Christian Political Witness: Thinking of Ourselves as a Minority
Evangelical Protestants have done very little thinking about what it means faithfully to engage in a democratic process when you are a religious minority. Indeed, Evangelicals are not used to thinking about themselves as a minority at all. To be sure, many have become comfortable claiming victim status when the opportunity presented itself. There is no shortage of voices proclaiming the decline of America and the imminent specter of religious persecution.
But all of that is quite different from the more level-headed, thoughtful reflection on what it means to be a faithful minority – a loyal opposition, so to speak – that has been second-nature for Jews and various Anabaptist groups for centuries. When it comes to public controversies over matters like abortion, marriage, and even immigration or care for the needy, we are still arguing over whether or not we should base our public appeals on Scripture, or whether we should come up with some other sort of argument.
You would think that the New Testament would be a fruitful basis for reflection on what it means to be a faithful Christian in a pluralistic and often immoral world. But again, for centuries Protestants have been so used to thinking about their public responsibilities in terms of Christendom (for which the scriptures of theocratic Israel have always seemed to be a much simpler analogy than the suffering, serving, and witnessing New Testament Church), that they have developed only the thinnest of traditions of reflection on the new covenant scriptures.
At the First Things blog John Turner writes,
After 2008, I thought obituaries of the Religious Right were very, very premature. Come on, Republican Party. If you want to win an election, you may as well try to ride that horse one more time. I know Romney performed better than McCain among evangelicals, but I still think it’s much easier for the Republican Party to win a presidential election with a candidate with fervent evangelical support (this requires the rather delicate trick of not scaring the daylights out of everyone else in the country).
But in the long run, I tend to agree with Albert Mohler that evangelicals had better get ready for a sojourn in the political wilderness. I remember (but could not find to link) a splendid editorial by the Christian Century’s David Heim (some uncertainty about the author) from quite a few years ago (presumably before the 2008 election) wryly encouraging evangelicals to enjoy their moment in the political and cultural limelight because it would prove fleeting. In a short time, they’d be with their erstwhile liberal Protestant bedfellows in the scrapheap of political history. Very prescient.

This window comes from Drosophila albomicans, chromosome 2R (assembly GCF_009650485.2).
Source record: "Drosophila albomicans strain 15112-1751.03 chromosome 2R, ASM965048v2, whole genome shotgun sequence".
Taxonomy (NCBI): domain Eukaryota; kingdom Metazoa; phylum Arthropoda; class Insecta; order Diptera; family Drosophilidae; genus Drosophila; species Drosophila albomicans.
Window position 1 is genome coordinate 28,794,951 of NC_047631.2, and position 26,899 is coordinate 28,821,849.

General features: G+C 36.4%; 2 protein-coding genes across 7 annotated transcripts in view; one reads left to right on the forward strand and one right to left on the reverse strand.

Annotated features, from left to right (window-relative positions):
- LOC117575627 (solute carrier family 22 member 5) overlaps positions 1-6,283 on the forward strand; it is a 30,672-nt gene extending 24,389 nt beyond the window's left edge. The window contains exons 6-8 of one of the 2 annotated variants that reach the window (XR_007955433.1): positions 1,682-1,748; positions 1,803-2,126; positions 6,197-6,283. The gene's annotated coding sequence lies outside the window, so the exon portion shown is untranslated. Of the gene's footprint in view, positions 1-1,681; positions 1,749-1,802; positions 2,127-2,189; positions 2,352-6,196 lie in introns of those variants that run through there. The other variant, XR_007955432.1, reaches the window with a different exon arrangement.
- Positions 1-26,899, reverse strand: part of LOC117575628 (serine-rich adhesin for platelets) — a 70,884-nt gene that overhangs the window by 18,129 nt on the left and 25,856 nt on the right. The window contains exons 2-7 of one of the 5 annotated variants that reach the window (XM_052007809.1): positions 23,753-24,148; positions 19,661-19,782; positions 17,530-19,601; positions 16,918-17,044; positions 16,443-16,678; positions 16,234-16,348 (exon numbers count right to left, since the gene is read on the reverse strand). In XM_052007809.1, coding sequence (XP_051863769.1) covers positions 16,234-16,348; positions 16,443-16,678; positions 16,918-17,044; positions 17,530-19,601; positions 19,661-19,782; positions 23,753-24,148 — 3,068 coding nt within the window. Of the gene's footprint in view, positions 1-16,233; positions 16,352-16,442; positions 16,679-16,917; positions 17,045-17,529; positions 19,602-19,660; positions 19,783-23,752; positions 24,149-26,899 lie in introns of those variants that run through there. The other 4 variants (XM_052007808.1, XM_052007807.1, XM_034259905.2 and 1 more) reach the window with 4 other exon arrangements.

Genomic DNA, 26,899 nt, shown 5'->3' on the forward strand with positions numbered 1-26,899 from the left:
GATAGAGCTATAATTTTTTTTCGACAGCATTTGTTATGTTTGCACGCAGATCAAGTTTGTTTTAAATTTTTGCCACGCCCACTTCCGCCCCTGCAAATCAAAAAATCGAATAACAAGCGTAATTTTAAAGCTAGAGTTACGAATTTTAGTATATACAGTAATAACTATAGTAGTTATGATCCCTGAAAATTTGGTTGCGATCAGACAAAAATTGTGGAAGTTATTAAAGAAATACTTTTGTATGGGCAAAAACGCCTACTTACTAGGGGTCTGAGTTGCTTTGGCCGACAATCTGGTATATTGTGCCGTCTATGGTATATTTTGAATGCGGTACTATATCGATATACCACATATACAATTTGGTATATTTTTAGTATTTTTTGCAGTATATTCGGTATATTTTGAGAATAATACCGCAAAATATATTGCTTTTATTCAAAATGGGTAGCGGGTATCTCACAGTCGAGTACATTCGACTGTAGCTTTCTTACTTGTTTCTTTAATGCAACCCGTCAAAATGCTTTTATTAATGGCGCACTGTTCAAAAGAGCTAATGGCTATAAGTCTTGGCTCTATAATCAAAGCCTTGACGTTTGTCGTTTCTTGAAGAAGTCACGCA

It’s time to stop focusing on the theoretical question of whether or not America should be a Christian nation, and time to face up to the fact that it is most obviously not one right now. We need to stop arguing over whether or not religious and moral pluralism is a good thing, and to start thinking hard about how we might be faithful in a nation where religious and moral pluralism is a fact. We need to imagine our political responsibilities not by identifying with those in control, but through solidarity with the vulnerable. And then, of course, we have to continue to stand for justice and mercy, in faithful witness to Christ.
Bitter complaints about decline and gloomy prognostications about future persecution do not satisfy this obligation. The changes in American culture and politics do not mean the world is in decline or that Christ’s kingdom has suffered some sort of defeat, as if premillennial eschatology is being confirmed. Only if we’ve made the mistake of identifying America or the West with the kingdom of God in the first place will we assume that our political fortunes in America have anything like this much significance (see the above figures). Our witness to Christ – even in politics – has to be marked by joyful confidence (theological optimism) grounded in the gospel, not by political despair (cultural pessimism) grounded in worldly assumptions about power. That might involve recognizing that despite our tremendous disappointments about certain matters of basic justice, our country remains the embodiment of some of the greatest achievements in political liberty, equality, and prosperity the world has ever known. I would rather live in this place and time than in any other.
A thoughtful Christian approach to democratic engagement in a pluralistic context has to include careful reflection on the relation between Christian morality and human flourishing, and on how we might bring the wisdom of the Christian tradition to bear in a way that is helpful for people who are suspicious of Christianity. It has to work out the implications of under-appreciated virtues like love, service, and self-sacrifice, using them to counter our own older assumptions about power, piety, and paternalism. And of course, like the New Testament church, the guiding light for our own transformed political witness must be not so much the Law of theocratic Israel but the example of the one who came to fulfill it. Romans 13 finds its place towards the end of Romans, in the midst of Paul’s discussion of our sanctification by the Spirit, not in the middle of Deuteronomy, towards the end of the old written code.
Posted on March 25, 2013, in Culture War, Law and tagged Christendom, John Turner, pluralism, post-Christendom, service. Bookmark the permalink. Comments Off on Christian Political Witness: Thinking of Ourselves as a Minority.